How can you possibly argue that the 50% rule does not apply to residential installations?

Quote:
210.23(2) Utilization Equipment Fastened in Place. The total rating of utilization equipment fastened in place, other than
luminaires, shall not exceed 50 percent of the branch circuit
ampere rating where lighting units, cord-and-plug connected
utilization equipment not fastened in place, or
both, are also supplied.
the issue was putting a garbage disposal on the same circuit as lighting. it can be done, provided the disposal is not rated over 50% of the circuit rating. so if it was a 15 A circuit, the disposal cannot draw over 7.5 A and still be on the same circuit as lighting. it doesn't matter if the disposal draws 7.6 A and there is one light bulb on the circuit. they couldn't be together. will the circuit be overloaded? is it dangerous? no but that isn't the point. point is code says you can't do it.

i'm not trying to troll your posts or anything like that. concern is that a casual browser sees your post about how 50% rules don't apply to residencies and runs with it. fact is, 50% rule does apply. it isn't encountered often but it is there.

and there is an 80% provision, cord connected equipment that is not fastened in place cannot exceed 80% of the rating of the circuit rating. an excellent example of this is a mobile dishwasher. if it draws over 12 A, it can't be plugged into a 15 A circuit that also serves lights or other receptacles.
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Old 05-04-2012, 02:30 PM   #65
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Quote:
Originally Posted by gregzoll View Post
As has been stated over and over, the 80% rule does not apply to residential, nor does the where in the world are you coming up with "the current draw is so low. the draw may be such that the rules don't apply but that doesn't mean they can be categorically ignored." Which I do not know where you are getting that from.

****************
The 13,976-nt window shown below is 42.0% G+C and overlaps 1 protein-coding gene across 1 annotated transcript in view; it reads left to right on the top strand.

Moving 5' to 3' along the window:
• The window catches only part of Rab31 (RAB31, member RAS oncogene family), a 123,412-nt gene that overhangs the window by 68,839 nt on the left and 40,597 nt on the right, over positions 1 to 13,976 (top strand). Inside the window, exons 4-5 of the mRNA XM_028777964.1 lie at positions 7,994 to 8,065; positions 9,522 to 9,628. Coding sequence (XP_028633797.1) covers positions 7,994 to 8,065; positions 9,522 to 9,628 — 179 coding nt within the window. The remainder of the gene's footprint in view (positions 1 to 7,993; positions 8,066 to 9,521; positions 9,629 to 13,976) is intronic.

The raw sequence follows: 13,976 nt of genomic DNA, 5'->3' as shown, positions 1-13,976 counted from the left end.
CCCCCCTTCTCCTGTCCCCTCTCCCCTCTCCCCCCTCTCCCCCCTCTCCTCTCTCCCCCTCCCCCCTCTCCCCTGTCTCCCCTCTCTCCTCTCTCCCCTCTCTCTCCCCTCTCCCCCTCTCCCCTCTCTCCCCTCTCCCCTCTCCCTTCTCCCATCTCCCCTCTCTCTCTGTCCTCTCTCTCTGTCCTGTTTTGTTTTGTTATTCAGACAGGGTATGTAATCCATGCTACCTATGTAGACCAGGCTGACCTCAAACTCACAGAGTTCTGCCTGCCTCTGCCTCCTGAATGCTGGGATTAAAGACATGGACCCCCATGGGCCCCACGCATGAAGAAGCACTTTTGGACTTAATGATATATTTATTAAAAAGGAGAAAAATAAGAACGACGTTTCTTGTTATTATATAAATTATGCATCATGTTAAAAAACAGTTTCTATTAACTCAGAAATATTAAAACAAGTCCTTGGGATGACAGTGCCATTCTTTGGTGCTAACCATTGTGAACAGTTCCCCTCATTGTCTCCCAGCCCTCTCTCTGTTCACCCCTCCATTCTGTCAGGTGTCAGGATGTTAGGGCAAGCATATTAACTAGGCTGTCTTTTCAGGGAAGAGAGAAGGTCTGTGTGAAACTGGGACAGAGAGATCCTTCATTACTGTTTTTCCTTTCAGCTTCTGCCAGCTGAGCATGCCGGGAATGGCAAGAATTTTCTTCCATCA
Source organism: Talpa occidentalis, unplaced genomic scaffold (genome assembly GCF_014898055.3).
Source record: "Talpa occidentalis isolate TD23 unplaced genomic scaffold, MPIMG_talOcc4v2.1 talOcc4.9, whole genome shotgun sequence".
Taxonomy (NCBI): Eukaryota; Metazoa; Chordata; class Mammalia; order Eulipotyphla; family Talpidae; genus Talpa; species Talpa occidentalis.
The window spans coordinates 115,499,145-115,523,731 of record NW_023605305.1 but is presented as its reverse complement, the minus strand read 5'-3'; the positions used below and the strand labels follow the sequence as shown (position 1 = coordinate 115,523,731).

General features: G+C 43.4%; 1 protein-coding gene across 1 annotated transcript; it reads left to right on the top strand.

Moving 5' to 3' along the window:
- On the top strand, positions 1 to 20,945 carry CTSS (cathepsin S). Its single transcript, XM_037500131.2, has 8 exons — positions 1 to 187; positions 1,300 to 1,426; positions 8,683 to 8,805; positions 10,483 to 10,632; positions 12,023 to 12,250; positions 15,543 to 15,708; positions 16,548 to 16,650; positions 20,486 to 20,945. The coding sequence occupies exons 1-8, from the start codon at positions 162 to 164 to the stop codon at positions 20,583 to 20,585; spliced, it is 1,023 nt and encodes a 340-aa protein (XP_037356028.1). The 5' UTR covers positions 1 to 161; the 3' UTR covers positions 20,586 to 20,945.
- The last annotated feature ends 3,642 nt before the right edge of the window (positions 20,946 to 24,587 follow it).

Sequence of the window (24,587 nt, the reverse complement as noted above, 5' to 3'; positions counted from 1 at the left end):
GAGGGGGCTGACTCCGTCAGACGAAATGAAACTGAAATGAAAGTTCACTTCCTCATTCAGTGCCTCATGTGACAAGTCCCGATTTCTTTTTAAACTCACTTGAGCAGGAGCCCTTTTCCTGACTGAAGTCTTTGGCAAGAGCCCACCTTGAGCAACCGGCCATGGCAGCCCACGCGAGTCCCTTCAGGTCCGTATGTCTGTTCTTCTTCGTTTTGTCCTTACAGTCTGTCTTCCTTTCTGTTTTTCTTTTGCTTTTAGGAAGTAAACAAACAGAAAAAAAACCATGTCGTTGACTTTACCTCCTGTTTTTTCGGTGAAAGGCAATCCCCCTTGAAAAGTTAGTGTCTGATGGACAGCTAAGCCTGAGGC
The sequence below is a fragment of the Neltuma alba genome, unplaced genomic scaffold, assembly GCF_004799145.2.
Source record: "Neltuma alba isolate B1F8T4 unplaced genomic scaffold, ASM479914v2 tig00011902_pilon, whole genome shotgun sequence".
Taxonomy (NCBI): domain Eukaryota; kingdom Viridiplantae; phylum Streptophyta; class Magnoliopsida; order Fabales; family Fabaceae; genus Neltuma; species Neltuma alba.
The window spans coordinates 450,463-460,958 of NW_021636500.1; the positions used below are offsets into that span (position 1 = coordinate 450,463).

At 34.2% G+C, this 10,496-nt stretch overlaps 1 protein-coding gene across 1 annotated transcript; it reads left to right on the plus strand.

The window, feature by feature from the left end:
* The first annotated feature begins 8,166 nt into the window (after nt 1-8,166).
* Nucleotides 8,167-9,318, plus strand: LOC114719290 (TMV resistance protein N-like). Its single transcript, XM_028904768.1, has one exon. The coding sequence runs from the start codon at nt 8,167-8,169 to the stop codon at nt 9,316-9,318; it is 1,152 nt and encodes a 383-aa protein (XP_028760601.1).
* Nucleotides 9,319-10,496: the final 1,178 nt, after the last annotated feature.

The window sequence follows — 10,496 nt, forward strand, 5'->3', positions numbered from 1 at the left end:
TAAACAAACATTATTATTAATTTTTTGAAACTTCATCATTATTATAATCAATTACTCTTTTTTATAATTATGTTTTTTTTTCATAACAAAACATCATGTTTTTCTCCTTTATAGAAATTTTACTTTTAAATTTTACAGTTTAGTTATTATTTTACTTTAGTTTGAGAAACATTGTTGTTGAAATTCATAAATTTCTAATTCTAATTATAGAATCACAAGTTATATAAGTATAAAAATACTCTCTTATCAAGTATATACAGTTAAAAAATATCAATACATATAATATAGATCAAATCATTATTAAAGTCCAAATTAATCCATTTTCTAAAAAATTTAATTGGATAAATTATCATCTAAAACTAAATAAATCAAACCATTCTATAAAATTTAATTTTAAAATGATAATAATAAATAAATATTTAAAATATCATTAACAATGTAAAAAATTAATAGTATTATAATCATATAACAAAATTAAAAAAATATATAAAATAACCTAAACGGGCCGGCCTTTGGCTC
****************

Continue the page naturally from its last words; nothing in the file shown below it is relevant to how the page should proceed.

Maybe you should not troll what I stated before, and move on. And what does this all have to do with the title of the thread? That I am trying to figure out myself, unless you are trying to beat that poor horse to death, because you think that you got some naive joe blow homeowner who does not have a clue. Sorry, but you have another thing coming if you think that I am just some dumbsh** because you assumed that from what I stated. Same with electures thinking that.
What article is that?

Thinking what?
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Old 05-04-2012, 02:41 PM   #66
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Over 30 years, including Military

As already stated, I would never hire you, because of who you are and your atitude, and not required for my area, unless the drop falls off my house, then I have to call an electrician, otherwise, a homeowner can perform all electrical work in their home, where I live.
Is that including time spent on forums?
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Old 05-04-2012, 09:13 PM   #67
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Is that including time spent on forums?
Excuse me. Doubtful. Maybe you should find some other chore to do, same as itsnotrequired, since it appears that you two are so bored, that you have ran out of stuff to do, other than spend more time on here, than most of us that actually have jobs during the day and do not get the pleasure to sit on here being annoying like you two.
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Old 05-04-2012, 09:40 PM   #68
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good grief, man. all i am trying to do is make sure others reading this thread are getting correct information. fact is, there are 50% and 80% circuit rules that are applicable to residential wiring, the kind most diy folks deal with. to say otherwise is flat out wrong. misinformation is a bad thing for folks doing things themselves.
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Old 05-05-2012, 05:05 PM   #69
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Quote:
Originally Posted by gregzoll View Post